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Need Input, huge lantus swings

Discussion in 'Type 1 Diabetes' started by Jarod0128, Jan 3, 2019.

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  1. Jarod0128

    Jarod0128 · Member

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    Hello peoples, Long time lurker of these forums :) decided to join because i have something i need help with and cant seem to find anyone with something similar. My lantus dose amount seems to take huge swings sometimes without warning and obviously is causing me problems (lows and highs). I'm talking from 23 units one night to 40 units the next and then will be steady for a week or 2 and then drop back down. Which is causing low blood sugar in the night ( just being off by 1-3 units too much causes me to wake up with low blood sugar at normal time). I stick to a routine, exercise same amount everyday same weight with minor ups and down of about 1-2kg.

    This has been happening for as long as i can remember and i have been type 1 for 9 years now. Some other things that might or might not be related. If i ever forget to forget to inject lantus or humalog insulin my levels never goes about 15 (270 for you americans) despite doing the math sometimes that what i ate could easily put me in the high 20's. Eating a fatty meal and then trying to eat something after that has carbs requires 3x the amount of short acting insulin for about 3-5 hours after. eating just before or after i exercise also requires alot more insulin (though i think thats normal).

    let me know if you any of you have any ideas on what can cause some a major difference in my long acting. Thanks in advance :)
     
  2. slip

    slip Type 1 · Well-Known Member

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    OK so most people change their basal dose after either doing a basal test or having 3 days of constant high BGs basically so it should come as a shock or without warning? If you could explain why you change your basal dose that much please?

    There shouldn't be any major changes in your insulin needs then really, so maybe food based?

    You may actually be covering the extended carb affect of the fatty meal.

    I love this 'typo', 99.99% of the time I forget to forget to bolus :D - a double negative makes a positive! :sorry: I should imagine that only happens on days when you've take 40u of lantus? and the basal is helping against the post meal spike?

    The only other thing I can say is injection sites? are they 'good'?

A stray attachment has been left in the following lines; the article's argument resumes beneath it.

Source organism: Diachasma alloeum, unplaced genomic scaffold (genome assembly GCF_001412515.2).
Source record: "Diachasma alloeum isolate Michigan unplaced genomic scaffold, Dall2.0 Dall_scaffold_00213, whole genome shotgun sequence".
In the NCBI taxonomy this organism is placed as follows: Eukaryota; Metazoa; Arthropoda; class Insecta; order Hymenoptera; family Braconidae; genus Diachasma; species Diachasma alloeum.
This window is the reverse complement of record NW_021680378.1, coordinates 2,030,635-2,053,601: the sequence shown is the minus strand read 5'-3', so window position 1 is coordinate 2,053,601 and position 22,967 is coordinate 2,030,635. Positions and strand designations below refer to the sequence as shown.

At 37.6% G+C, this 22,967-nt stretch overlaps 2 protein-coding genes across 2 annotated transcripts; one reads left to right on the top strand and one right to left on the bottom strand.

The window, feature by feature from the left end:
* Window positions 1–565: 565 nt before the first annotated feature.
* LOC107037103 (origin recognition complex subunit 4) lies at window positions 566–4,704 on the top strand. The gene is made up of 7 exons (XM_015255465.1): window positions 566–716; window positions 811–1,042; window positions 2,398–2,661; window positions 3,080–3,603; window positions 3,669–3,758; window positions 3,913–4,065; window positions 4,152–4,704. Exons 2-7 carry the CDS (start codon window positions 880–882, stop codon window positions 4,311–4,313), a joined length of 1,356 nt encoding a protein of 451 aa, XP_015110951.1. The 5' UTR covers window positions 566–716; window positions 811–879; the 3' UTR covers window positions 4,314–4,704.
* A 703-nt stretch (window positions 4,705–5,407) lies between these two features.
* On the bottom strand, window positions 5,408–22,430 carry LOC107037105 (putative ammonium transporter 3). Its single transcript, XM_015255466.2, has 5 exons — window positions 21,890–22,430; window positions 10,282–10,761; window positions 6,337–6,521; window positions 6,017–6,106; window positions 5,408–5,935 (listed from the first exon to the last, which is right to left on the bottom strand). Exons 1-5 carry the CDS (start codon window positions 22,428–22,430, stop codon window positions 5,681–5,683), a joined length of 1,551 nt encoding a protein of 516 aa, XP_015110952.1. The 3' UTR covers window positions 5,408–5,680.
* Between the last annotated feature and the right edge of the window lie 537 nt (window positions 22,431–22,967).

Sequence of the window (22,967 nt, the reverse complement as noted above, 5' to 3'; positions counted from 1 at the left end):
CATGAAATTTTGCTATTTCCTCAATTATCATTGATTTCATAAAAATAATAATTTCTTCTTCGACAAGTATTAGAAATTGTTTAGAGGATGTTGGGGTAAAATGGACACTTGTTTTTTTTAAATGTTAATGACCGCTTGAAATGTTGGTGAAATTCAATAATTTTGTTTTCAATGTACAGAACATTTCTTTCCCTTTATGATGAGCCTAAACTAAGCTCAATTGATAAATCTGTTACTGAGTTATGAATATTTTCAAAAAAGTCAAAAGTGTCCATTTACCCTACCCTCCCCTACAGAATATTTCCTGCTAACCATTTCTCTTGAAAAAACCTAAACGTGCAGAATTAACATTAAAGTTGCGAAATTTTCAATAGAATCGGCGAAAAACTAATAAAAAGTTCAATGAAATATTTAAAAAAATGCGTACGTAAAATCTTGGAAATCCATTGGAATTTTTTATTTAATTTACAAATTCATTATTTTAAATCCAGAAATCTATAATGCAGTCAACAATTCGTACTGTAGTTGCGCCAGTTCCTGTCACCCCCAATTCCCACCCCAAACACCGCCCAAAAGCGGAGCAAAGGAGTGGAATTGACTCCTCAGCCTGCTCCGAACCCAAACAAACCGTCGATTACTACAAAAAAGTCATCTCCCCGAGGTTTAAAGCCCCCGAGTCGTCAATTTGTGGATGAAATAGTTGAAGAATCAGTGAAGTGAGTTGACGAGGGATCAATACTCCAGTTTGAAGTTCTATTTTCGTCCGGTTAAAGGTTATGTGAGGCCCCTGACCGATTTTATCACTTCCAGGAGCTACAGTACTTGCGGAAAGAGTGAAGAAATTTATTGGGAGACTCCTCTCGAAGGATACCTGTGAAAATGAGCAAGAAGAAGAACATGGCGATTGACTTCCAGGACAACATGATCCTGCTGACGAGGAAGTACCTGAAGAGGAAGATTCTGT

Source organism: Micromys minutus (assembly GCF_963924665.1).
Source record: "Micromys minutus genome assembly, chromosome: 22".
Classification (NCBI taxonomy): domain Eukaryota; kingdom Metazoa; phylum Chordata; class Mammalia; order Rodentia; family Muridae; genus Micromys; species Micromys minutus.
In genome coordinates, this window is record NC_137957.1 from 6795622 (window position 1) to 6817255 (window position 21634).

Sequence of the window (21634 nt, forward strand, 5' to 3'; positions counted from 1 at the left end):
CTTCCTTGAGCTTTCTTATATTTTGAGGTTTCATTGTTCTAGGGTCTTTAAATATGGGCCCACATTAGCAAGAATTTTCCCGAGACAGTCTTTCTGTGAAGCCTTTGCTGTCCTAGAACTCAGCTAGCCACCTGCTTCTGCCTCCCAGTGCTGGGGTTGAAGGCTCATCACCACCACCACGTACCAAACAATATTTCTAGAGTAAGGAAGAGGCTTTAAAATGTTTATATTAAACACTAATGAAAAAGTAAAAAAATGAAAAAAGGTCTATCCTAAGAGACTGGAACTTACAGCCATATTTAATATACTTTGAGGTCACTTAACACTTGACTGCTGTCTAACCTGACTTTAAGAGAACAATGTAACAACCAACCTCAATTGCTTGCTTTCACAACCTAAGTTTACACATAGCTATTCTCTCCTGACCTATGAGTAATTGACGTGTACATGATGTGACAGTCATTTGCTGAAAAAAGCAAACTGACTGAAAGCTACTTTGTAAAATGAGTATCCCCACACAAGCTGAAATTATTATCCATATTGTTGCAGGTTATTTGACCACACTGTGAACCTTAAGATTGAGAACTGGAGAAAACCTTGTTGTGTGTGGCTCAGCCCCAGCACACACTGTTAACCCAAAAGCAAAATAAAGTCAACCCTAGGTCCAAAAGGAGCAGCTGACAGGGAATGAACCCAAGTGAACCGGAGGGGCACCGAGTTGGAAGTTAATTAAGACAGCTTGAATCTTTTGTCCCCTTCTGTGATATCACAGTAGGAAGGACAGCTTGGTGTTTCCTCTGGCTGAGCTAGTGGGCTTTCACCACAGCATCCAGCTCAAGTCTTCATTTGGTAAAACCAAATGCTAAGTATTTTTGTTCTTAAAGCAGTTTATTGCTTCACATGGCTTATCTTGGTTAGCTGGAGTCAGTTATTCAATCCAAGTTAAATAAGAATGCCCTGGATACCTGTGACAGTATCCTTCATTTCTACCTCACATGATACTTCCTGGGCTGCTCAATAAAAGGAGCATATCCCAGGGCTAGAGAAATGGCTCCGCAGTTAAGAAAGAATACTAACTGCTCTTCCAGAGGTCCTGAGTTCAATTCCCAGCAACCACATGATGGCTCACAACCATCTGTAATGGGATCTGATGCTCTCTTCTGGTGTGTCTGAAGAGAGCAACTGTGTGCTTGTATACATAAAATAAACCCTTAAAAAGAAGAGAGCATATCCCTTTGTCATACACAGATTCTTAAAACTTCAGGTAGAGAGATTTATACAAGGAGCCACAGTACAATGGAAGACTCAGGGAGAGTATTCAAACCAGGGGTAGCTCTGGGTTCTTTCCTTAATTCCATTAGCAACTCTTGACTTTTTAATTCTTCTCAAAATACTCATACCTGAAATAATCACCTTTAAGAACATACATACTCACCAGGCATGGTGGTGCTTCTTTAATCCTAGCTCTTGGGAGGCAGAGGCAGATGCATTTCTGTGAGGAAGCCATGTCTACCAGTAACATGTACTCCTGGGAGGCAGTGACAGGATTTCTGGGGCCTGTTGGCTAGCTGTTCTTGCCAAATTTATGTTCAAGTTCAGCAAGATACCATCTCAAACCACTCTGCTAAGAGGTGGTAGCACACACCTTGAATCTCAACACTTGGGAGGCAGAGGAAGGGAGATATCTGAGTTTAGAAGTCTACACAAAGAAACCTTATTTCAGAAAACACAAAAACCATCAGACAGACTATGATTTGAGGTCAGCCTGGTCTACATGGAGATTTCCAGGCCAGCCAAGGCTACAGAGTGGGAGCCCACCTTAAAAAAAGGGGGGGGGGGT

edited to add: Sorry welcome to the forum BTW!
     
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  3. urbanracer

    urbanracer Type 1 · Moderator
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    Agree with @slip above. You shouldn't be changing your basal on a daily basis. The way it works in the body means that changes take a few days to show the real effects - then you re-assess the situation. I think it's normal to change basal by no more than a couple of units each time.

    So interested to know what is driving you to change the basal dosage so dramatically?
     
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  4. Jarod0128

    Jarod0128 · Member

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  5. slip

    slip Type 1 · Well-Known Member

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    Thanks for the answers, just to confirm you were 16yrs old when diagnosed 9 years ago?

    Because you never go any higher than 15mmol you think you maybe producing some insulin?

    Have you spoken to any medical professionals about your yo-yo'ing basal requirements? Any other medical issues that might affect things?

    You say you have a week or 2 at the 40u level and then drops down again, how long is it usually until the next high? (looking for a pattern if there is one).

    Do you use your stomach for all injections (both basal and bolus)? as for lumps, it's more like slightly harder fat than bumps that you need to look for, you might feel it when running a flat hand/fingers across your tummy with some pressure.

    Whats your hba1cs been like?
     
  6. Jarod0128

    Jarod0128 · Member

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    pretty much 5's and 6's the whole time ive had it. its quite easy to control apart for the random swings i get. but once ive got the basal right its usally really easy to manage until the next time it changes. usually run 5-6s throughout the day.